de Moraes, I. G.; Pereira, J. A. M.


    The motion of the four Galilean moons of Jupiter is studied in this work. The moons had their positions with respect to the centre of the planet measured during one week of observation by means of telescopic charge coupled device images. It is shown that their movement can be well described as a simple harmonic motion. The revolution period and…

  5. The Harmonics of Kansei Images

    Su, Jianning; Restrepo-Giraldo, John Dairo


    representation should allow the automatic indexing and retrieval of images from a repository of design precedents. This is done through a series of experiments aiming at determining the relation between images, kansei words and the frequency signatures of those images. Tests suggest the method is promising...... and can be used for indexing images in Content Based Image Retrieval Systems....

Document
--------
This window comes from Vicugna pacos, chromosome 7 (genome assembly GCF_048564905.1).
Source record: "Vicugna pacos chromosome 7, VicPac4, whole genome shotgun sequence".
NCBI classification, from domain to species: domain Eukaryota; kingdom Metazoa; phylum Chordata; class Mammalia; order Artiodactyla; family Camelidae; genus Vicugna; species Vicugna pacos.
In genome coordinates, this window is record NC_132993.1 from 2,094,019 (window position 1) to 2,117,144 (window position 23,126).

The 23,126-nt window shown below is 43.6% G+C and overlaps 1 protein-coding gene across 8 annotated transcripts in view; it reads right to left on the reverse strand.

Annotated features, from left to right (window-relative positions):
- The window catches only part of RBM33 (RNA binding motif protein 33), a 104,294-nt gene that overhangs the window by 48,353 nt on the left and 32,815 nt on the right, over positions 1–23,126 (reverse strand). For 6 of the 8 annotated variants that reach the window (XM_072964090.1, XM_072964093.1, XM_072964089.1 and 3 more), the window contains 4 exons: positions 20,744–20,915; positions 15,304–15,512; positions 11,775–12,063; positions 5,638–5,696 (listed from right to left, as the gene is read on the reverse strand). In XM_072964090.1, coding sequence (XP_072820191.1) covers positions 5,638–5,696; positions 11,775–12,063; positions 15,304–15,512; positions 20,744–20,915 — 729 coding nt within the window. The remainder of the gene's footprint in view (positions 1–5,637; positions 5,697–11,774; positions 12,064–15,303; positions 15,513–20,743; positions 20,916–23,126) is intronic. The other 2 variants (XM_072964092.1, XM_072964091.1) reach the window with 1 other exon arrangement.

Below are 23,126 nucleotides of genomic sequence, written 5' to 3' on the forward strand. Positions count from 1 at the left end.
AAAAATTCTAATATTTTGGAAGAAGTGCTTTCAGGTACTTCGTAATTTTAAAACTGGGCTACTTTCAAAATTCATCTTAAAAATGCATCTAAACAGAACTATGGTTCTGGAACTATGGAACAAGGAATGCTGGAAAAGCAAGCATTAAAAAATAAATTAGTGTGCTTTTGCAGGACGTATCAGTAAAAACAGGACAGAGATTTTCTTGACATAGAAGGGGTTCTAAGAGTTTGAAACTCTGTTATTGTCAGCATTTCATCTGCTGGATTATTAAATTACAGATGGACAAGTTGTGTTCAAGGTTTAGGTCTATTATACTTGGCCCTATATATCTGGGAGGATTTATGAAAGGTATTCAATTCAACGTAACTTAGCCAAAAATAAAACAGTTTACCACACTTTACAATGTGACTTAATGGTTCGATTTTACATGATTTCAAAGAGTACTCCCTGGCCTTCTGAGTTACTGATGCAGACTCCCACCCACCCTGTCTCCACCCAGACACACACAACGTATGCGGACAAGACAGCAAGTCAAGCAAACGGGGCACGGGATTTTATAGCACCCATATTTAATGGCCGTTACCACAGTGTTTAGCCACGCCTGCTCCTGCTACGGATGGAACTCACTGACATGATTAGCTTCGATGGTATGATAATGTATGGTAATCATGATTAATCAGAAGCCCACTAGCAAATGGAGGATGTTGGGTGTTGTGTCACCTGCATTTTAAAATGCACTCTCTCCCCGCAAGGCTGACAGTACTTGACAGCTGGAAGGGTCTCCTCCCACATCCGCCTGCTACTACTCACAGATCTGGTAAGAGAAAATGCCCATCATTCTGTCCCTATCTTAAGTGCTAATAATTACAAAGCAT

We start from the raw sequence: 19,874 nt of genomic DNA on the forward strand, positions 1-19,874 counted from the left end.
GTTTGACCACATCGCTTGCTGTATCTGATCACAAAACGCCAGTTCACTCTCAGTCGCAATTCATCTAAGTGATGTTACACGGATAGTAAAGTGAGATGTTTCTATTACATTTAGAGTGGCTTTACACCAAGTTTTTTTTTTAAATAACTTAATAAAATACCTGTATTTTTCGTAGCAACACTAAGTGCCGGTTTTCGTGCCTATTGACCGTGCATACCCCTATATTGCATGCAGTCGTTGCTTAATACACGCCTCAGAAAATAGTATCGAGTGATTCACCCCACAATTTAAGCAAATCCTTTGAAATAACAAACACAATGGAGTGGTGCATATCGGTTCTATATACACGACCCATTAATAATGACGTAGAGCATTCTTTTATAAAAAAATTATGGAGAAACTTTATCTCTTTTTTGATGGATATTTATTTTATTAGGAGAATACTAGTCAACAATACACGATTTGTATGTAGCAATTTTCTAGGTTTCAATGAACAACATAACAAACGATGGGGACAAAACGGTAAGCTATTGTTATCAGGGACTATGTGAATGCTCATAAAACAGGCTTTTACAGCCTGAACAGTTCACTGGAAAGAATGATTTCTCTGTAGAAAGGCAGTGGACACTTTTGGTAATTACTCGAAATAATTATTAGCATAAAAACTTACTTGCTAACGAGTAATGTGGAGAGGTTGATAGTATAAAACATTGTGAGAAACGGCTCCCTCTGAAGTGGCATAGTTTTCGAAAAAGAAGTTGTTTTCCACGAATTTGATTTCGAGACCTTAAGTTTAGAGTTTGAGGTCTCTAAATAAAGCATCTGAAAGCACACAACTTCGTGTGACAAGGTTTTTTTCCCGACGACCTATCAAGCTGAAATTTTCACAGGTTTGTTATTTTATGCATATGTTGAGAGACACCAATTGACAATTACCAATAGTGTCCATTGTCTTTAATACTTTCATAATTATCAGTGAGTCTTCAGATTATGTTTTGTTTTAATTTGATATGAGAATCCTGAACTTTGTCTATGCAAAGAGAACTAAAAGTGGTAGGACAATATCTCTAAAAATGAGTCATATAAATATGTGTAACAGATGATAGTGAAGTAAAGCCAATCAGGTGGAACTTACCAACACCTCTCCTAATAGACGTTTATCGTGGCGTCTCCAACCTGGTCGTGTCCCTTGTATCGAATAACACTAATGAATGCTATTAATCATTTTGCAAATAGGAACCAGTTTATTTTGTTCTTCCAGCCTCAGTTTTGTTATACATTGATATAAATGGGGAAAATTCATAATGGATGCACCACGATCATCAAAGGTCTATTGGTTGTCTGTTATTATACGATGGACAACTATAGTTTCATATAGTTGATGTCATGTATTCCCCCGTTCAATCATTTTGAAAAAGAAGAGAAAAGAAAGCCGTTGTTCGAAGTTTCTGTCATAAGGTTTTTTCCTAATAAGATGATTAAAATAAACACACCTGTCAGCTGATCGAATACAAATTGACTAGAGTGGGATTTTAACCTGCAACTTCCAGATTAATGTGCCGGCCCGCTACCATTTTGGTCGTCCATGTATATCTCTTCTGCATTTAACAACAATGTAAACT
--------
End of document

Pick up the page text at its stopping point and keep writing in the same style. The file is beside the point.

6. The Role of the Harmonic Vector Average in Motion Integration

    Alan eJohnston